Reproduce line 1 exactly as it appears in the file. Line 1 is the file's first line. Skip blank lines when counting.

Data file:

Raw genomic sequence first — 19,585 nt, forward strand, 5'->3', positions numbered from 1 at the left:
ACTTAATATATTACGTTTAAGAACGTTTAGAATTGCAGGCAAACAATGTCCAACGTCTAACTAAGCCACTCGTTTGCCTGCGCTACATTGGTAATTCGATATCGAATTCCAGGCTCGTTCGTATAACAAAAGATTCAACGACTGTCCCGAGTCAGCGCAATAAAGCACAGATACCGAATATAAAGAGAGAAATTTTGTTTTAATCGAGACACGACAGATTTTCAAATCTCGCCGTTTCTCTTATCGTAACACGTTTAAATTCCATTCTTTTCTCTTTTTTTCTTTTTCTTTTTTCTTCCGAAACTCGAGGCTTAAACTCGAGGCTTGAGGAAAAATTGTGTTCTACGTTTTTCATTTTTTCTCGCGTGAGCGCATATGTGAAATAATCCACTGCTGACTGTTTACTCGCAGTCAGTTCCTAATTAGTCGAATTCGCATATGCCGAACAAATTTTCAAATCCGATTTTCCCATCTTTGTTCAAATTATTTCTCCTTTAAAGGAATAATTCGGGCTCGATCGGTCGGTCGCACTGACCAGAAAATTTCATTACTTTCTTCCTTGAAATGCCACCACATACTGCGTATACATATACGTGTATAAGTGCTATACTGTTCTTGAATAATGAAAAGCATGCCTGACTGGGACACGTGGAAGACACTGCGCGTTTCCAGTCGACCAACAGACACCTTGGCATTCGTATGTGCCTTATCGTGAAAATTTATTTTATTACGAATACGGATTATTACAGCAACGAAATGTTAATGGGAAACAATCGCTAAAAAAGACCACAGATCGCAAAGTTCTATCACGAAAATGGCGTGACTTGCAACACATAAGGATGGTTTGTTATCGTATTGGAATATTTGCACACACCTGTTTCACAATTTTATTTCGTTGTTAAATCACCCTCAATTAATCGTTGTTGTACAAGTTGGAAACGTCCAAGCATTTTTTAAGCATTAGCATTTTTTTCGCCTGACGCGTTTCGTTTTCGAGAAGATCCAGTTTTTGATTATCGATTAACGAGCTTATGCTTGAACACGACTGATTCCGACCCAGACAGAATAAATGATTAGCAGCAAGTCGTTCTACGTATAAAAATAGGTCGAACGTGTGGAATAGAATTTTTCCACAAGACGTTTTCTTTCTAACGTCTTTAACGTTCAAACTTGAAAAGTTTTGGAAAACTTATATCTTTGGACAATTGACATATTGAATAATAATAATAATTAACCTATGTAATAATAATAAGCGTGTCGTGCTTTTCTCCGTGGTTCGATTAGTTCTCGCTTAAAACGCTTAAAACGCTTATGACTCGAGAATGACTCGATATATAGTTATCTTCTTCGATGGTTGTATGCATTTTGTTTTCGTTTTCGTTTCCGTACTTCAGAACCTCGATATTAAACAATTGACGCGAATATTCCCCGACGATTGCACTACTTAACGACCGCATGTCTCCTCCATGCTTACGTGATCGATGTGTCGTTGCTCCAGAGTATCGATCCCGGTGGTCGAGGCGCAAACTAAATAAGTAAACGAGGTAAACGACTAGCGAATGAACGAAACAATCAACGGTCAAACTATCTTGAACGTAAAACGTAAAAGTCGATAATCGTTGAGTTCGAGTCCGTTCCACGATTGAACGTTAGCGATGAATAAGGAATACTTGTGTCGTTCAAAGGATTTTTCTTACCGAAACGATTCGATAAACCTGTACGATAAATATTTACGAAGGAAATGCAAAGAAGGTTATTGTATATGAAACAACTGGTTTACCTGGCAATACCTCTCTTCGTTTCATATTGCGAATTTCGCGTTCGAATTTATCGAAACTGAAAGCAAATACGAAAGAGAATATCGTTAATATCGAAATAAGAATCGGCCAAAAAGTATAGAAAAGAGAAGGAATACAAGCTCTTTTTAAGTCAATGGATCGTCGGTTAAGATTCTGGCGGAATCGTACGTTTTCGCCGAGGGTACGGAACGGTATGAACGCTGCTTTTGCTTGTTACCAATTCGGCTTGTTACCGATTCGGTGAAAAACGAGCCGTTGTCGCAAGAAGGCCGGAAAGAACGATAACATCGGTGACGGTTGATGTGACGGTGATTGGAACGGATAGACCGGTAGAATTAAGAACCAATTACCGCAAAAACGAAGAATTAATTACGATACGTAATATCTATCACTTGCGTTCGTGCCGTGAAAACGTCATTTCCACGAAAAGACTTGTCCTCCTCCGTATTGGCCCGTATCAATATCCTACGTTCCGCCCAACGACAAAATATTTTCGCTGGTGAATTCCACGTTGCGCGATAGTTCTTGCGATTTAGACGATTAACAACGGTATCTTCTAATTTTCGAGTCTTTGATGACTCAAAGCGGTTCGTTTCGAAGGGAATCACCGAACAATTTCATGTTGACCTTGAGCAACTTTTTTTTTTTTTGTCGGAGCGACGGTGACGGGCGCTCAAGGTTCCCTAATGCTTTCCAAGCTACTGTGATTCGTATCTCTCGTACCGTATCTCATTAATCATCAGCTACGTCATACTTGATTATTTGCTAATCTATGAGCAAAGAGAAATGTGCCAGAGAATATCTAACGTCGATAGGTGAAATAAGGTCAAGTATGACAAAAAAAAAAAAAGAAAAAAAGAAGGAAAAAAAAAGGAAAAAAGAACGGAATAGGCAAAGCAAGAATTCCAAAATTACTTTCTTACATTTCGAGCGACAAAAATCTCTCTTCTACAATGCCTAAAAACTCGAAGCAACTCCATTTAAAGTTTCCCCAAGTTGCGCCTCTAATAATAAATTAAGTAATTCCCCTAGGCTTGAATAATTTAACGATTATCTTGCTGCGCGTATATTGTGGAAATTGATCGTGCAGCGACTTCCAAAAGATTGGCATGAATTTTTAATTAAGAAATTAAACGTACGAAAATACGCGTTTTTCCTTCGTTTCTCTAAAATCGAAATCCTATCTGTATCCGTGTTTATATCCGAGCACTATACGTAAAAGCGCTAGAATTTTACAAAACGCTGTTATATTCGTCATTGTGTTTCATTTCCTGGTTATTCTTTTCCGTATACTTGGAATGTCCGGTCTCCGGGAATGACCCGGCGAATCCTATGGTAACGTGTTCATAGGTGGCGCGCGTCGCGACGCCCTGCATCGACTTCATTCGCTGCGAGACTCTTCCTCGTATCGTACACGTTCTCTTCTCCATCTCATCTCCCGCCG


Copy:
Raw genomic sequence first — 19,585 nt, forward strand, 5'->3', positions numbered from 1 at the left: